Hauschka's 27-yard field goal was wide left with seven seconds left after Catanzaro's 24-yarder bounced off the left upright.
The tie was the Cardinals' first since Dec. 7, 1986, a 10-10 draw at Philadelphia when the franchise was based in St. Louis. It was the first for the Seattle since entering the NFL in 1976.
For so many years the NFL has had an almost impenetrable veneer in the way it has successfully pivoted away from a myriad of scandals that would have at the very least delivered a significant, noticeable blow to most professional leagues.
But that Teflon-tough image has taken a whacking of late with the league dealing with what has been for the most part an across-the-board ratings dip in its programming.
The NFL’s slide comes at a time when the NBA seems to be on a upward surge in terms of interest and ratings.
Kevin Durant’s decision to leave Oklahoma City and play for Golden State is a needle-mover across the NBA landscape. LeBron James and the Cleveland Cavaliers are looking to defend their NBA title – a phrase no one thought they would ever hear even when James signed on for a second tour of duty – will certainly generate tons of interest.
The Boston Celtics added Al Horford to a team that many believe will be among Cleveland’s stiffest challengers, in addition to being a team that has played Golden State as well as anyone the last couple of years.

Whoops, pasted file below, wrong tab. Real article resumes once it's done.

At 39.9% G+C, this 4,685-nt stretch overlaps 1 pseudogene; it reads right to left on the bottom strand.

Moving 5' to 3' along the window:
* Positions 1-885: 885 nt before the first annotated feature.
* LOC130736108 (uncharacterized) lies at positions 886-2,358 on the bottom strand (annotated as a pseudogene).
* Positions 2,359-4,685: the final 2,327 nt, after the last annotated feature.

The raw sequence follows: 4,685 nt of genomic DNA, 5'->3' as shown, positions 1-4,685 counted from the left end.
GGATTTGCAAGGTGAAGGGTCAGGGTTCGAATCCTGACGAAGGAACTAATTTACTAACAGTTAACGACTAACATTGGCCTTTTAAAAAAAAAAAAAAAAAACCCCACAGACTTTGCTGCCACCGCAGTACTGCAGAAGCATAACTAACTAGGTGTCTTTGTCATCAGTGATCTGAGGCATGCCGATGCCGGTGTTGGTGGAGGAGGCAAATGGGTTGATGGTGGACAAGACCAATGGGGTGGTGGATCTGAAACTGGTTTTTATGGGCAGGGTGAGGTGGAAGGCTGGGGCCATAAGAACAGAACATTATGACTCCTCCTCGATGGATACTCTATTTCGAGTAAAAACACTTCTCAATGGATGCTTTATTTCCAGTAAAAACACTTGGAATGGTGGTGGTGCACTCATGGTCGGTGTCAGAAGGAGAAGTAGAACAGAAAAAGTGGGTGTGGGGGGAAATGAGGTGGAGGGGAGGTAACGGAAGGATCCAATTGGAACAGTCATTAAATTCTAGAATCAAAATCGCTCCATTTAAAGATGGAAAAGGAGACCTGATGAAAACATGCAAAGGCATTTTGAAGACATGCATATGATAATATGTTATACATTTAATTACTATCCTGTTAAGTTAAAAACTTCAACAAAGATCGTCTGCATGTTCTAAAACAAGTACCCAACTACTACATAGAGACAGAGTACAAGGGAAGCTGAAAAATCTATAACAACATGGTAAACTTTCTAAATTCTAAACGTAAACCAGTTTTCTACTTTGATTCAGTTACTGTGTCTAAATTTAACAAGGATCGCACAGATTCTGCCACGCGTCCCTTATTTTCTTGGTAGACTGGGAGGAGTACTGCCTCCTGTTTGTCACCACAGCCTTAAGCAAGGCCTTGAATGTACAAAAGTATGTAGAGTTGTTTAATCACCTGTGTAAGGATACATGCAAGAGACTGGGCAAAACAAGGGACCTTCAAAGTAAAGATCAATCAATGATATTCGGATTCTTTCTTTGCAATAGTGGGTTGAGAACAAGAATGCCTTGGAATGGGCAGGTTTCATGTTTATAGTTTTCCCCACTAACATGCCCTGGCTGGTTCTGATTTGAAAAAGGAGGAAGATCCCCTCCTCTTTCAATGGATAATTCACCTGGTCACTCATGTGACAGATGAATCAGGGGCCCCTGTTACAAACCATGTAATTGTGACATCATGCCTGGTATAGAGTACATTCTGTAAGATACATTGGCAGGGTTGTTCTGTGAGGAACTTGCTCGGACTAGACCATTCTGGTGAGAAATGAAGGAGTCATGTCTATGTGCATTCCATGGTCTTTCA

There are many hands responsible for the NBA having such a strong position on the professional sports landscape, chief among them being former commissioner David Stern.
He was in town last week as part of the Shamrock Foundation’s annual Gala.
Stern gave a rundown of what he’s been up to since passing the commissioner’s torch to Adam Silver.
He said he has been a senior advisor to a venture capital firm, counsels several start-up companies and of course a senior advisor to the NBA.
But it’s what he’s not doing – negotiating a new collective bargaining agreement with the player’s union – that seemed to bring him the most joy.
“That’s when I got the least amount of sleep,” quipped Stern.
But those sleep-deprived marathon sessions with owners and union leaders, have helped bring the league to where it is today – thriving with its players and the profits both seem to be reaping.
That’s why the reports of the NBA and the player’s union being close to coming to terms on a new Collective Bargaining Agreement, make a lot of sense. The NBA or the player’s union can opt-out of the current CBA prior to Dec. 15, although that’s looking less likely to happen because of what should be a new deal that better reflects the economic changes that currently exist in the NBA.
This past summer saw the salary cap in the NBA balloon to $94.14 million after having been $70 million for the 2015-2016 season.
With both NBA players and owners profiting significantly from the new TV deal, most of the changes to come about (paying players on the rookie scale more money; increasing the dollar amounts for veteran’s minimum and team exception contracts) are just common sense rule changes that have both sides closer to getting something done sooner rather than later.
And while he’s not directly involved in any of the current dealings, what he accomplished prior to retiring as commissioner certainly laid the groundwork for what appears to be a relatively smooth negotiation period.
“I didn’t project anything other than I was leaving it in the most spectacular of hands with an All-Star executive cast and they would just do what’s right for the league and they have,” Stern said.